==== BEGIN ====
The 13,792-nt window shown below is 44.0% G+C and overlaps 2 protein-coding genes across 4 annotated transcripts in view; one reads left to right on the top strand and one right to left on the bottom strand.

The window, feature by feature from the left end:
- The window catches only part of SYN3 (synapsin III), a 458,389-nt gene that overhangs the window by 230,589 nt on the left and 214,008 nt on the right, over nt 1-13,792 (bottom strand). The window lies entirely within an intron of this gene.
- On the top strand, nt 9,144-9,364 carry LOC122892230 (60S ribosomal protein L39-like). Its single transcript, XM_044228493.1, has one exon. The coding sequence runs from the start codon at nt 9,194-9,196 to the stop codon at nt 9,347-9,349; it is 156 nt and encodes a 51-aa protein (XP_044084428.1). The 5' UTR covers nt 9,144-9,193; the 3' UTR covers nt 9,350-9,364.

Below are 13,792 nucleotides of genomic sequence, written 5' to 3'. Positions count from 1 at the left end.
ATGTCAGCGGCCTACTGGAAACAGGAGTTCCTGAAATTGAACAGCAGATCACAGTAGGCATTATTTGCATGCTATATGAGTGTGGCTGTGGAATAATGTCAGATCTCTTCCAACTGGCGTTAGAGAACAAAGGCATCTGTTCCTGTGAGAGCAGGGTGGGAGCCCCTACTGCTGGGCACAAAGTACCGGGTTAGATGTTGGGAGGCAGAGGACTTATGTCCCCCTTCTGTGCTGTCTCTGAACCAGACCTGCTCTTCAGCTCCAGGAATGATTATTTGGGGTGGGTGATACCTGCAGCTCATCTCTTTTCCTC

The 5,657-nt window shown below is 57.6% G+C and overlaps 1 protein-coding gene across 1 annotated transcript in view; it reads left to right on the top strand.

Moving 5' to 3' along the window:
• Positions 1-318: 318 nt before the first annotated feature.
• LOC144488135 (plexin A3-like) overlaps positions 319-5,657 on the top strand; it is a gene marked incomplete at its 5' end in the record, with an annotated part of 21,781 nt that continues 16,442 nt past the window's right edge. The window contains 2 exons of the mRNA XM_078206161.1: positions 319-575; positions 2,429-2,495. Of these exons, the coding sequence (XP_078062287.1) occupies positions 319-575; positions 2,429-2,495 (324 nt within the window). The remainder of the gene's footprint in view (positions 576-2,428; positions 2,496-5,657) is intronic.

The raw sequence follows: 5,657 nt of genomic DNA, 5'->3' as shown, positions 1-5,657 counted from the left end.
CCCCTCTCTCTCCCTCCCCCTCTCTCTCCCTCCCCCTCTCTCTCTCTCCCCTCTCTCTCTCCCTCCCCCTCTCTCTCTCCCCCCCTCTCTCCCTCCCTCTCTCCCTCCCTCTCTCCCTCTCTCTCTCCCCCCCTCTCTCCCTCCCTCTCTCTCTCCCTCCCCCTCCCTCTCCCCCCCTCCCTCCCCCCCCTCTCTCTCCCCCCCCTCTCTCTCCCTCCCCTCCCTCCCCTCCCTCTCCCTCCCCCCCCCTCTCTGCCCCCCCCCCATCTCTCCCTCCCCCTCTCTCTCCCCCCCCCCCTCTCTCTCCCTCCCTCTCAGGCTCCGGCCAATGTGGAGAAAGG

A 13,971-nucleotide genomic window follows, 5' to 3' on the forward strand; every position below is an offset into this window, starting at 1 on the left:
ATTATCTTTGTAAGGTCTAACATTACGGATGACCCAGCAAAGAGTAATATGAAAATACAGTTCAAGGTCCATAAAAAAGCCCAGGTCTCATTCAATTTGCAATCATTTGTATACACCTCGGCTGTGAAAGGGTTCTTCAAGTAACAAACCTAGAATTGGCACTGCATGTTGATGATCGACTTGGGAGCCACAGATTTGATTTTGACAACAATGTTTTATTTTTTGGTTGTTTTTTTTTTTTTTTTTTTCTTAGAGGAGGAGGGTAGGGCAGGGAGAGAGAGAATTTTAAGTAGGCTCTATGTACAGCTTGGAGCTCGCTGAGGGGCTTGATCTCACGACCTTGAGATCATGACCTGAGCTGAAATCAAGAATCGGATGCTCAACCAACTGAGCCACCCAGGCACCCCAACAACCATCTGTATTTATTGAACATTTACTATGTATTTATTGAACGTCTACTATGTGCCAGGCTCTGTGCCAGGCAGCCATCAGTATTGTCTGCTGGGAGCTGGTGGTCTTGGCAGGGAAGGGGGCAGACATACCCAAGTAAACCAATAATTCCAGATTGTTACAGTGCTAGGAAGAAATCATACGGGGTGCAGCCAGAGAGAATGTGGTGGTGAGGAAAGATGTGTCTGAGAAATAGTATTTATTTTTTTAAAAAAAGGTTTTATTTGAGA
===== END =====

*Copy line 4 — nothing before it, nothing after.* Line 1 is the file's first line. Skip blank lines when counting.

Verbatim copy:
- On the top strand, nt 9,144-9,364 carry LOC122892230 (60S ribosomal protein L39-like). Its single transcript, XM_044228493.1, has one exon. The coding sequence runs from the start codon at nt 9,194-9,196 to the stop codon at nt 9,347-9,349; it is 156 nt and encodes a 51-aa protein (XP_044084428.1). The 5' UTR covers nt 9,144-9,193; the 3' UTR covers nt 9,350-9,364.